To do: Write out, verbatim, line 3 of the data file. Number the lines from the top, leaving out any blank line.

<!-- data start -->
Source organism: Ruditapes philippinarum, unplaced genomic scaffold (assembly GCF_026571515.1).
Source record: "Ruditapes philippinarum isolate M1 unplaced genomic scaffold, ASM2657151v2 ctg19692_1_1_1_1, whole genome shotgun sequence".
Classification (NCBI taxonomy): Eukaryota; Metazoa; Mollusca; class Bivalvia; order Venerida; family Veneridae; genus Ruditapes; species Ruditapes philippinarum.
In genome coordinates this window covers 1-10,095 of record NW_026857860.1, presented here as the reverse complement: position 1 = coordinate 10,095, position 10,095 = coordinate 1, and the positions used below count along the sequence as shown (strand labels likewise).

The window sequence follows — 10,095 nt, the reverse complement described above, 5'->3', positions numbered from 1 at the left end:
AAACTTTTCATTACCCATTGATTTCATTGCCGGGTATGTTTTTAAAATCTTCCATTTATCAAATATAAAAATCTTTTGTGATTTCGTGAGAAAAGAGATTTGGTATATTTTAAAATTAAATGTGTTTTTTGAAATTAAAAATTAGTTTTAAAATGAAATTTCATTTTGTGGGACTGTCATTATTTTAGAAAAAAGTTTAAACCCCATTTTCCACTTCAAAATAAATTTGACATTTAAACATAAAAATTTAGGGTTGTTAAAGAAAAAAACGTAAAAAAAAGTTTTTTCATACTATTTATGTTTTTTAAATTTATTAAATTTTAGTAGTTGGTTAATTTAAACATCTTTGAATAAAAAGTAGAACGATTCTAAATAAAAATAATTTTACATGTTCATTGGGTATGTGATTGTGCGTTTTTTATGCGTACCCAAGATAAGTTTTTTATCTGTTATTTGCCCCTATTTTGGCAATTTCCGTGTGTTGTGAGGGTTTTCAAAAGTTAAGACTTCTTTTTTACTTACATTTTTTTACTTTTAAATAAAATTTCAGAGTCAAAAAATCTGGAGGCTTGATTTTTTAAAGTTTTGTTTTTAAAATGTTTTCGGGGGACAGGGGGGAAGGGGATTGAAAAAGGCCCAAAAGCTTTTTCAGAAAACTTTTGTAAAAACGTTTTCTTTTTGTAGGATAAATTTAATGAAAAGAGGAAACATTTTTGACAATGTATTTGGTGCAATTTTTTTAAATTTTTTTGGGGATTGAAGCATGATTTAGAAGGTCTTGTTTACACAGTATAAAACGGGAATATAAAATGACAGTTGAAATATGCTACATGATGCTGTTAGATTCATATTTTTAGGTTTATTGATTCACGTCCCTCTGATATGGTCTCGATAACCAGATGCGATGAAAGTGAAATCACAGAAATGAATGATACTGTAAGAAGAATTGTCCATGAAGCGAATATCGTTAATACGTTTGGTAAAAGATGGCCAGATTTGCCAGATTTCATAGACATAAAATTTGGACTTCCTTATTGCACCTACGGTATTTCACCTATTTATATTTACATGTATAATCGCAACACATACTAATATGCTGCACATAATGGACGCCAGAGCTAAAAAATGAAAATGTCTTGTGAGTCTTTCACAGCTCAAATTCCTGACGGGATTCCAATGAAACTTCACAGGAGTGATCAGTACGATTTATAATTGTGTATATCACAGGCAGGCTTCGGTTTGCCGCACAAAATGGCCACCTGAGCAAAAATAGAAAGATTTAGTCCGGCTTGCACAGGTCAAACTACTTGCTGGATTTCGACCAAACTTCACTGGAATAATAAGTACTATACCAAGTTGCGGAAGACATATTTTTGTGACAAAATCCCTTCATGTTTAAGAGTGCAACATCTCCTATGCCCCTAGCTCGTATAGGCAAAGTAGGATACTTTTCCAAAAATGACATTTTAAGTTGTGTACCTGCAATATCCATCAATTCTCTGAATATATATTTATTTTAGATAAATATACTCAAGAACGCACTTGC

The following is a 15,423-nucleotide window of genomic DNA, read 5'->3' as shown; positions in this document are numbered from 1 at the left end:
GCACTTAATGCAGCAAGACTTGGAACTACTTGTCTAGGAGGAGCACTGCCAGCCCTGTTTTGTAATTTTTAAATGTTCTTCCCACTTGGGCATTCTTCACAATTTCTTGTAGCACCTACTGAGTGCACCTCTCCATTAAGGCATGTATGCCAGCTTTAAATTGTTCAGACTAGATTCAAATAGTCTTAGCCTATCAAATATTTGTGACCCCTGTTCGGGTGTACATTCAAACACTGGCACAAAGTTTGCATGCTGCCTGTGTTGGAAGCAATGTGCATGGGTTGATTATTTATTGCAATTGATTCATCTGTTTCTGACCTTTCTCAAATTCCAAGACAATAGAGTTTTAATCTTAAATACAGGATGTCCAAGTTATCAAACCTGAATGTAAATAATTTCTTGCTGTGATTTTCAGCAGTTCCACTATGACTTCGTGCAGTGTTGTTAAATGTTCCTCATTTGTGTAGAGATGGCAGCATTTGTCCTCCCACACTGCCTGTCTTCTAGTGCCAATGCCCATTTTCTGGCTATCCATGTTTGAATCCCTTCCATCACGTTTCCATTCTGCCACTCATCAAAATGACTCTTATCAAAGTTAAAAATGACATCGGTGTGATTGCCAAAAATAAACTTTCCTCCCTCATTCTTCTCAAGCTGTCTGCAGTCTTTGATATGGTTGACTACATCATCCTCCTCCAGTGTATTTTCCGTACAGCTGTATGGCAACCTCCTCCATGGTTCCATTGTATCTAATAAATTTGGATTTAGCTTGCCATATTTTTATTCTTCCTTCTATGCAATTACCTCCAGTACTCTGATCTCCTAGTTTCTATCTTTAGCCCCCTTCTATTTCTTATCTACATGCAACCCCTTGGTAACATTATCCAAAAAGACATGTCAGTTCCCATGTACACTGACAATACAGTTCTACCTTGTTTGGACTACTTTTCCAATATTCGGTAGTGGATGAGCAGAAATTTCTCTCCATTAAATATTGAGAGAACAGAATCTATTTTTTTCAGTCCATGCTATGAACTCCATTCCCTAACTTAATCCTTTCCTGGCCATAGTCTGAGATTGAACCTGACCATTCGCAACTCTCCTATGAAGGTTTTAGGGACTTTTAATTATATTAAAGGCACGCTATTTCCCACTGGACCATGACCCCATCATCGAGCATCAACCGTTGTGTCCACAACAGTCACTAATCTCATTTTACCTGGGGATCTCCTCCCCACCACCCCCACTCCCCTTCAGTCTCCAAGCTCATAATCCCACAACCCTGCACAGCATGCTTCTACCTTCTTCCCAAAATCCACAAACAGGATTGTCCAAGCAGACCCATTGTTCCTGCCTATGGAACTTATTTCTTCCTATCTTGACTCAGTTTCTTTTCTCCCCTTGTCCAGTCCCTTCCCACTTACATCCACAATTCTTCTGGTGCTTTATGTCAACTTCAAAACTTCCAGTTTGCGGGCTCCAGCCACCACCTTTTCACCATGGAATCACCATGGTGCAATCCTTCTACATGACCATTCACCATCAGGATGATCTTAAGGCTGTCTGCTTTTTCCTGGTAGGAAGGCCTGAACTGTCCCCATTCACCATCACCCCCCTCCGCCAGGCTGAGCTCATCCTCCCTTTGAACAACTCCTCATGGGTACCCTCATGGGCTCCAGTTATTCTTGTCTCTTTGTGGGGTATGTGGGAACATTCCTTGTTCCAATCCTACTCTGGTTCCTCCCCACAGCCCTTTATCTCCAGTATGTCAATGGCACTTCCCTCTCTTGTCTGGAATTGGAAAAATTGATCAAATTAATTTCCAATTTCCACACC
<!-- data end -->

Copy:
Classification (NCBI taxonomy): Eukaryota; Metazoa; Mollusca; class Bivalvia; order Venerida; family Veneridae; genus Ruditapes; species Ruditapes philippinarum.